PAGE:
Latin America shows a huge diversity regarding economic freedom with Chile (10) and Peru (24) among the top ranked 25 countries and another four, Bolivia, Ecuador, Argentina and Venezuela at the other end according to the latest report on Global Economic Freedom.
Hong Kong, Singapore, New Zealand, Switzerland and Australia are the countries which enjoy the greatest economic freedom in the world, while Angola, Congo, Zimbabwe and Burma occupy the three last positions in this year’s report.
Hong Kong scores 8.90 out of 10 (down slightly from 9.01 last year). The rest of this year's top scores are Singapore, 8.69; New Zealand, 8.36; Switzerland, 8.24; Australia, 7.97; Canada, 7.97; Bahrain, 7.94; Mauritius, 7.90; Finland, 7.88 and Chile, 7.84. Bahrain and Finland are new to the top 10 — replacing, notably, the United Kingdom (fell to 12th) and the United States (a sizable drop to 18th).
“Global economic freedom bounced back slightly in this year's report. After falling for two consecutive years following a long trend of increases, the average score rose from 6.79 in 2009 to 6.83 in 2010 (in a scale from 1 to 10), the most recent year for which data is available”, said James Gwartney, Economics professor at Florida’s State university and co-author of the report presented this week in Washington.
The United States, long considered the standard bearer for economic freedom among large industrial nations, has experienced a substantial decline in economic freedom during the past decade.
From 1980 to 2000, the United States was generally rated the third freest economy in the world, ranking behind only Hong Kong and Singapore. After increasing steadily during the period from 1980 to 2000, the chain linked EFW rating of the United States fell from 8.65 in 2000 to 8.21 in 2005 and 7.70 in 2010.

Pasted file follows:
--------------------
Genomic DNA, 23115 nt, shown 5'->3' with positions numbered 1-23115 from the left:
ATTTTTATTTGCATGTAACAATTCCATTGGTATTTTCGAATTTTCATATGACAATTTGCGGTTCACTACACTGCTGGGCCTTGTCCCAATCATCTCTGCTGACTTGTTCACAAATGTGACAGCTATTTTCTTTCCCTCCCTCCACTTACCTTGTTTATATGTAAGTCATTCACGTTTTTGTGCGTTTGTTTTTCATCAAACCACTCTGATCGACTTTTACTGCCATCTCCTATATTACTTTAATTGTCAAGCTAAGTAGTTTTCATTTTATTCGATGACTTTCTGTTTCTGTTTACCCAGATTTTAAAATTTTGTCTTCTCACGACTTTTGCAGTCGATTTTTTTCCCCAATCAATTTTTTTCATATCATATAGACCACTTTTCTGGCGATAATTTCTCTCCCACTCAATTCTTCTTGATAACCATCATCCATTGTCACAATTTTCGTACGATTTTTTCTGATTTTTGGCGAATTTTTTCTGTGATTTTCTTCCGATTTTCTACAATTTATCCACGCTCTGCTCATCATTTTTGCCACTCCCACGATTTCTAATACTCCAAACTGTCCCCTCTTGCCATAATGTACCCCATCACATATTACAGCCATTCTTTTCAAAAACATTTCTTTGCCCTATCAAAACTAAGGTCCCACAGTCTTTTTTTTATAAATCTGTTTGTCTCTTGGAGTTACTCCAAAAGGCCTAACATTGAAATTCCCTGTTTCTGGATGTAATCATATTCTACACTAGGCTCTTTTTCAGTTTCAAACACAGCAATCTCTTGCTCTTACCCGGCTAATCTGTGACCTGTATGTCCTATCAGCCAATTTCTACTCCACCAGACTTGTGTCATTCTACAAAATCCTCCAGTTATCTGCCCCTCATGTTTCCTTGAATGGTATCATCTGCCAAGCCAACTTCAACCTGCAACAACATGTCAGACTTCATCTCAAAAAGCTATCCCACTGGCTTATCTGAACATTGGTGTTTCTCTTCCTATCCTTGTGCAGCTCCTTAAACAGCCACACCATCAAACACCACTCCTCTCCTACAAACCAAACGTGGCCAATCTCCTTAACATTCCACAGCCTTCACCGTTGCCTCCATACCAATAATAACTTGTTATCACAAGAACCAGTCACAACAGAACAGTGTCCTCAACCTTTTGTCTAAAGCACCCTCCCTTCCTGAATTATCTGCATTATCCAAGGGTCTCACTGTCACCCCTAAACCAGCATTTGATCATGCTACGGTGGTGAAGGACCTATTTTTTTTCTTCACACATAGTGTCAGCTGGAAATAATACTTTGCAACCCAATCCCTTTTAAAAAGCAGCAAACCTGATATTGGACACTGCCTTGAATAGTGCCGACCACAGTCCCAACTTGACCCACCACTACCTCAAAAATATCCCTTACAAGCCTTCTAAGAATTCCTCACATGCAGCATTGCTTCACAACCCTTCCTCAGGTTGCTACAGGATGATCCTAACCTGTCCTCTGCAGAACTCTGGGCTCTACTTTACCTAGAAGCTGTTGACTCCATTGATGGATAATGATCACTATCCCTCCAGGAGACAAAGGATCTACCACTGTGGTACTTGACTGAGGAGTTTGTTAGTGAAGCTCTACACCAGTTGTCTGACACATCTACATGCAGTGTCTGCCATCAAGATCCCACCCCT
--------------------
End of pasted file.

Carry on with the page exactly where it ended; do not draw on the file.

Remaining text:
The chain-linked ranking of the United States has fallen precipitously from second in 2000 to eighth in 2005 and 19th in 2010 (unadjusted ranking of 18th) and now stands behind such countries as Denmark, Ireland, Estonia and Finland.
Nations in the top quartile of economic freedom had an average per-capita GDP of 37.691 dollars in 2010, compared to 5.188 for bottom quartile nations in 2010 current international dollars. In the top quartile, the average income of the poorest 10% was 11,382, compared to 1,209 in the bottom in 2010 current international dollars. Interestingly, the average income of the poorest 10% in the most economically free nations is more than twice the overall average income in the least free nations.
Life expectancy is 79.5 years in the top quartile compared to 61.6 years in the bottom quartile and political and civil liberties are considerably higher in economically free nations than in un-free nations.
The rankings (and scores) of other large economies in this year's index are Japan, 20th (7.64); Germany, 31st (7.52); France, 47th (7.32); Italy, 83rd (6.77); Mexico, 91st, (6.66); Russia, 95th (6.56); Brazil, 105th (6.37); China, 107th (6.35); India, 111th (6.26) and Argentina 127.
The first Economic Freedom of the World Report, published in 1996, was the result of a decade of research by a team which included several Nobel Laureates and over 60 other leading scholars in a broad range of fields, from economics to political science, and from law to philosophy. This is the 16th edition of Economic Freedom of the World and this year's publication ranks 144 nations for 2010, the most recent year for which data are available.